Why do we fall for certain cameras?
“The camera does not mater, it’s the photographer!”
“The camera is just a box with a lens!”
We all heard this, we all nodded wisely and went on arguing about one camera’s merits versus another. But why do we chose one specific camera over others. Where is the trigger that makes us shell out for a Leica, a Nikon, a Sony or another Fuji? For a fixed lens, an SLR….?
I think there are two levels of choice when you try to find the camera that’s right for you.
The first level is easy, it’s natural. It’s the choice of the right kind of tool. Just as the watchmaker won’t use a mechanic’s wrench or a stonemason won’t even think of using a cobbler’s hammer. Instead they use tools designed for their specific trade. Just as there’s cameras designed for landscape photography, for street photography etc.
This is not to say that in a pinch you won’t be able to use cameras for jobs they were not designed for, but it will be easier. The Mountaineer will hardly lug around a large format camera with a solid wooden tripod.
The second level of choice is where it starts to be interesting. It’s personal preference. This is a totally irrational choice, based on everyone’s intimate relation to his camera. You have to relate to your tool to be able to bring out the best (or worst) of your vision. If you don’t like your camera you will not be able to use it fully, to exploit it’s possibilities. And I’m not talking about all the technical knickknacks of the latest digital wondertoy. Even the most basic camera, or especially those, need to be understood in their abilities and limitations to serve as a photographer’s tool.
Agreed, for digital cameras there’s the fact that you might prefer a certain look of a certain sensor (Ironically you just have to change your roll of film in real cameras to get a different look, not the whole contraption).
Now basically, every camera that fits the first criteria of choice will do the job, and this is where it goes really under the skin. You take upo the camera and there’s a bond forming between you and the tool. Your hand fits it perfectly, your fingers fall precisely on the levers and switches (and those million buttons). You operate the camera without having to check what your fingers just did to the settings.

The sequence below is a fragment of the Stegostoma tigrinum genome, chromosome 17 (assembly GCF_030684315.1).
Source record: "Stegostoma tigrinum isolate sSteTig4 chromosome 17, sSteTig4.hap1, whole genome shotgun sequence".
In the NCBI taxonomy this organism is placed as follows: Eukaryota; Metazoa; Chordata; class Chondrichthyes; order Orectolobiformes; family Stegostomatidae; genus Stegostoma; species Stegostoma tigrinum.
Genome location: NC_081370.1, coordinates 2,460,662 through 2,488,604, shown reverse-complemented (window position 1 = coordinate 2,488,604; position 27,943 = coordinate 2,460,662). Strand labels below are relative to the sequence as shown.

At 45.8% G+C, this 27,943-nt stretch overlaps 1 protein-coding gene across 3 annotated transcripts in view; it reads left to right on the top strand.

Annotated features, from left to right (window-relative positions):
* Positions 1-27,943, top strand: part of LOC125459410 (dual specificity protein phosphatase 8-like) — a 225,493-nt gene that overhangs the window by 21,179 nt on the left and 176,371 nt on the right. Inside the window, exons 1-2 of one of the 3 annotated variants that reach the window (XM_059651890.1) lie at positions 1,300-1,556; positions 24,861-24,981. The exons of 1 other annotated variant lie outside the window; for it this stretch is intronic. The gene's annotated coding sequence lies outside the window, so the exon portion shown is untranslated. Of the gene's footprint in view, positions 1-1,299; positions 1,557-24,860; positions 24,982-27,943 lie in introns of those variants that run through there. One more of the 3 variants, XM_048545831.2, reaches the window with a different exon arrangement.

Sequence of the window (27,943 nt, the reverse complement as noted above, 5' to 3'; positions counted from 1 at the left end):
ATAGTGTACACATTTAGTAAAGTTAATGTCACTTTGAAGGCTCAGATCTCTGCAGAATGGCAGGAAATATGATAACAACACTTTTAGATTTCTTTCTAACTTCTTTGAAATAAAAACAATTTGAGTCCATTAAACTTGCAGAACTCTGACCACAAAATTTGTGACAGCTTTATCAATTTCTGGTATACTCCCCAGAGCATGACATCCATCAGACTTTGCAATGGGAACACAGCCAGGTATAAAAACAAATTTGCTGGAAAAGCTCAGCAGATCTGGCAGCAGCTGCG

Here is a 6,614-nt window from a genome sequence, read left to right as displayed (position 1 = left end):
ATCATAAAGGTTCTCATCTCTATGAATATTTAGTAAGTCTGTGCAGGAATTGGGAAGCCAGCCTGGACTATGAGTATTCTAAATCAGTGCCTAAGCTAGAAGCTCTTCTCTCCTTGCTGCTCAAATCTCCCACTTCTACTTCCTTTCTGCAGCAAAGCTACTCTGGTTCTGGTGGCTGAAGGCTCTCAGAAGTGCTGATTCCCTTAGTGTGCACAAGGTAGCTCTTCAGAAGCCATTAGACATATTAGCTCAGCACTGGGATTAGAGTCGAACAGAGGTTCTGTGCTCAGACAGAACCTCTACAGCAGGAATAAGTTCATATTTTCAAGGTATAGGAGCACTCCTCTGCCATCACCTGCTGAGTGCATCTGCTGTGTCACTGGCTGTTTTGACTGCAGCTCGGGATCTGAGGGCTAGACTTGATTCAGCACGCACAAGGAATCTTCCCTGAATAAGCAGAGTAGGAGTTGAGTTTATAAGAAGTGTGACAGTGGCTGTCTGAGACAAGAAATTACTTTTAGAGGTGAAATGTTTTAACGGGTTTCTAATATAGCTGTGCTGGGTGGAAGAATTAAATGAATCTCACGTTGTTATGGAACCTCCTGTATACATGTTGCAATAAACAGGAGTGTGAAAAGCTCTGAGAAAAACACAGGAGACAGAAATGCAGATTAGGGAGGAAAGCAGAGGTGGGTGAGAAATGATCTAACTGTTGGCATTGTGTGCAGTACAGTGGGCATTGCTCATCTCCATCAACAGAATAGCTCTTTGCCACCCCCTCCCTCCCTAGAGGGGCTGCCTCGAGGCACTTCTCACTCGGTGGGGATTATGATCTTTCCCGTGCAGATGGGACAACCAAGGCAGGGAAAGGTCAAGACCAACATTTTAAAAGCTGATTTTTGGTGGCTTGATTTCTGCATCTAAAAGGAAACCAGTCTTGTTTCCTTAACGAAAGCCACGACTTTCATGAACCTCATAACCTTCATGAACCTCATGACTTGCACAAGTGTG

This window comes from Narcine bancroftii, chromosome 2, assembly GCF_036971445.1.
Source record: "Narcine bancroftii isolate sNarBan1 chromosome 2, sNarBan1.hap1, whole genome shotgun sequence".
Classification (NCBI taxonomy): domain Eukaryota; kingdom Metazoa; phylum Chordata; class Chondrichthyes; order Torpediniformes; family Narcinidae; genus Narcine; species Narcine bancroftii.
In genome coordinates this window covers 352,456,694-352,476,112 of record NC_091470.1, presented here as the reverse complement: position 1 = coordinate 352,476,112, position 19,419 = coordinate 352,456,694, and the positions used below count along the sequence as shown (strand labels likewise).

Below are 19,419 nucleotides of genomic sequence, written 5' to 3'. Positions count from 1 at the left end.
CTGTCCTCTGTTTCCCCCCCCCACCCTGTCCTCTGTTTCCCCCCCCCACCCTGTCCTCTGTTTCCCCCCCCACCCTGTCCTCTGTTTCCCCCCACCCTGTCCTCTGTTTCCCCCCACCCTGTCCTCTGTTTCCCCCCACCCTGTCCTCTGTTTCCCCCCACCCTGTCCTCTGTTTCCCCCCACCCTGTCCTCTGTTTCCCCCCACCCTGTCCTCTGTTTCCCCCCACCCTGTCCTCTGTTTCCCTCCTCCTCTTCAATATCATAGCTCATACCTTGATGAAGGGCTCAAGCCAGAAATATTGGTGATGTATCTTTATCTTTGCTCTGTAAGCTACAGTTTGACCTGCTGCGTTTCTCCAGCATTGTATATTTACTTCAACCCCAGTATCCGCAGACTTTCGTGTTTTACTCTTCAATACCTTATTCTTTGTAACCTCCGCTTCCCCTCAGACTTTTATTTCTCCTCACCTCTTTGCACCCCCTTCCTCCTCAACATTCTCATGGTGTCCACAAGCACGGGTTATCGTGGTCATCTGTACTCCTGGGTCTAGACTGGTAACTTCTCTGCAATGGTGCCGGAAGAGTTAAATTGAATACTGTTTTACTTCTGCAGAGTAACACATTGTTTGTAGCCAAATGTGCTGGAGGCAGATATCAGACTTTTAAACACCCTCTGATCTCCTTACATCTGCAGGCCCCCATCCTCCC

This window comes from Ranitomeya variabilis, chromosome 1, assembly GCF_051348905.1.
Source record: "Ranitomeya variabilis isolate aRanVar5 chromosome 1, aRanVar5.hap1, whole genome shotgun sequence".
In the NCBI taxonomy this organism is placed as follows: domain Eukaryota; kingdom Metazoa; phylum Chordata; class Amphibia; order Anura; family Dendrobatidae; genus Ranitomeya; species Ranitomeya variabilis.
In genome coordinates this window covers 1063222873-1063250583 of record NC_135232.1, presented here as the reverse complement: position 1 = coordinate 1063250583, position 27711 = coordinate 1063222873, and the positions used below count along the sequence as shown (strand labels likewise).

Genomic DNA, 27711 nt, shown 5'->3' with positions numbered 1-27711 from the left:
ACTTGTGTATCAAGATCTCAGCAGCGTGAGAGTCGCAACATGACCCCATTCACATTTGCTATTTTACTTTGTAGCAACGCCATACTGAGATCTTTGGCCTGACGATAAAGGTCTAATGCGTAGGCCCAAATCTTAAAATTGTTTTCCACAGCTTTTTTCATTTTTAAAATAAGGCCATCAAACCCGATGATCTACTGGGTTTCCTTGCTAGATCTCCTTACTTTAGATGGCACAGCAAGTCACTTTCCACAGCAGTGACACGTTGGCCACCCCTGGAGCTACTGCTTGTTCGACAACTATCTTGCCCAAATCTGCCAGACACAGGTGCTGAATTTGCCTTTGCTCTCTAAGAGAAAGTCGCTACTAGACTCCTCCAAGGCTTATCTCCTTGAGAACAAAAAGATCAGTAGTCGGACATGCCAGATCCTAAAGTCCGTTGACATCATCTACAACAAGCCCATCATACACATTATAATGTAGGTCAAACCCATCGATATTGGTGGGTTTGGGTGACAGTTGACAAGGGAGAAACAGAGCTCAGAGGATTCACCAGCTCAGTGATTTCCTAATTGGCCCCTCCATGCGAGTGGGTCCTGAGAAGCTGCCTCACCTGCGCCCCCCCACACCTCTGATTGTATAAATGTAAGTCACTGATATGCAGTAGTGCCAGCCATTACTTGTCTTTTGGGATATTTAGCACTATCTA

There a direct link from your vision to the index finger that presses the shutter. The rest is full auto mode – not on the camera but in your brain.
If you achieve this, you know that you use the right camera. Of course there’s a bit of learning involved, but you’ll get to this eventually.
For me the cameras that I operate intuitively (though there’s not much to operate, granted) are the Olympus XA2 and the Lomo LC-A+.
Extensions of my eyes….
My Canon A-1 s more of a mixed bag. I like it, love it’s looks, but my index finger keeps hunting for the tiny control wheel below the shutter…. I don’t really like the multiple auto and manual modes and the choices involved – too reminiscent of digital cameras.
So the A-1 might eventually go away. I’ll have to take a decision on that one soon. If only it wasn’t so damn beautiful….
What will replace it? I just know that I need a camera with more control than my small friends. I had a Leica CL that clicked with me 2 years ago – I might go that way again though I’ll be opening a mighty can of worms there. Say CL and I say M2, M3 M4…. and the lenses are gorgeous…. that might get costly. But it fits perfectly my first choice and the second one…..
To be continued.